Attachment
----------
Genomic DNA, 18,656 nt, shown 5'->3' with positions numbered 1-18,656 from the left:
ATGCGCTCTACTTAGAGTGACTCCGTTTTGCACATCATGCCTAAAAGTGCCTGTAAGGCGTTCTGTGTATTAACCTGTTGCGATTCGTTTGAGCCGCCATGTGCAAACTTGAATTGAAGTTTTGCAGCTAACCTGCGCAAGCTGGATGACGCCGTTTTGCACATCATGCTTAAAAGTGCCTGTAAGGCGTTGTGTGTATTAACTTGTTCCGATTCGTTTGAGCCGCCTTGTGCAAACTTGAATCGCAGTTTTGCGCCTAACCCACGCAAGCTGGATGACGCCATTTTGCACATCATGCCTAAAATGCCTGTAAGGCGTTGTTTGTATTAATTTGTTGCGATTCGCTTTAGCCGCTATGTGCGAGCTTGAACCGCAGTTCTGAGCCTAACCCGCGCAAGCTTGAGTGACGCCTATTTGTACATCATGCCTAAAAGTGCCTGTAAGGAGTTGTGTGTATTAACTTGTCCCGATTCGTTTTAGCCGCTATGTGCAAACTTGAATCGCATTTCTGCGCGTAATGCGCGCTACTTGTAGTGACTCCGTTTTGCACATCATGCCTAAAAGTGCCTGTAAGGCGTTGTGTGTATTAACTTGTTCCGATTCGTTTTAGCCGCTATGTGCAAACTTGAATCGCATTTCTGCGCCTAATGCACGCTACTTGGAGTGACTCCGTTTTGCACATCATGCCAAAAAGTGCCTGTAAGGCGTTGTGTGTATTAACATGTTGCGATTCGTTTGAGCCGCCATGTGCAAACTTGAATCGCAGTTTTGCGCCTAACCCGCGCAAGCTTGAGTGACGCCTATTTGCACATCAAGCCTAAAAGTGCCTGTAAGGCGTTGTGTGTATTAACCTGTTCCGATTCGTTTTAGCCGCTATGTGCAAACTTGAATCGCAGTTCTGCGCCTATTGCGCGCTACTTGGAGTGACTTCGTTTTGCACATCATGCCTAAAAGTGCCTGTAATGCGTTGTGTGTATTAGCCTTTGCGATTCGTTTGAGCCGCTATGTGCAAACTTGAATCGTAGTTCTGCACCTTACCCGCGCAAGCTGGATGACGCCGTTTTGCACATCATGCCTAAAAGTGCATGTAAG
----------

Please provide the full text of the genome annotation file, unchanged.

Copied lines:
Genomic DNA, 18,656 nt, shown 5'->3' with positions numbered 1-18,656 from the left:
ATGCGCTCTACTTAGAGTGACTCCGTTTTGCACATCATGCCTAAAAGTGCCTGTAAGGCGTTCTGTGTATTAACCTGTTGCGATTCGTTTGAGCCGCCATGTGCAAACTTGAATTGAAGTTTTGCAGCTAACCTGCGCAAGCTGGATGACGCCGTTTTGCACATCATGCTTAAAAGTGCCTGTAAGGCGTTGTGTGTATTAACTTGTTCCGATTCGTTTGAGCCGCCTTGTGCAAACTTGAATCGCAGTTTTGCGCCTAACCCACGCAAGCTGGATGACGCCATTTTGCACATCATGCCTAAAATGCCTGTAAGGCGTTGTTTGTATTAATTTGTTGCGATTCGCTTTAGCCGCTATGTGCGAGCTTGAACCGCAGTTCTGAGCCTAACCCGCGCAAGCTTGAGTGACGCCTATTTGTACATCATGCCTAAAAGTGCCTGTAAGGAGTTGTGTGTATTAACTTGTCCCGATTCGTTTTAGCCGCTATGTGCAAACTTGAATCGCATTTCTGCGCGTAATGCGCGCTACTTGTAGTGACTCCGTTTTGCACATCATGCCTAAAAGTGCCTGTAAGGCGTTGTGTGTATTAACTTGTTCCGATTCGTTTTAGCCGCTATGTGCAAACTTGAATCGCATTTCTGCGCCTAATGCACGCTACTTGGAGTGACTCCGTTTTGCACATCATGCCAAAAAGTGCCTGTAAGGCGTTGTGTGTATTAACATGTTGCGATTCGTTTGAGCCGCCATGTGCAAACTTGAATCGCAGTTTTGCGCCTAACCCGCGCAAGCTTGAGTGACGCCTATTTGCACATCAAGCCTAAAAGTGCCTGTAAGGCGTTGTGTGTATTAACCTGTTCCGATTCGTTTTAGCCGCTATGTGCAAACTTGAATCGCAGTTCTGCGCCTATTGCGCGCTACTTGGAGTGACTTCGTTTTGCACATCATGCCTAAAAGTGCCTGTAATGCGTTGTGTGTATTAGCCTTTGCGATTCGTTTGAGCCGCTATGTGCAAACTTGAATCGTAGTTCTGCACCTTACCCGCGCAAGCTGGATGACGCCGTTTTGCACATCATGCCTAAAAGTGCATGTAAG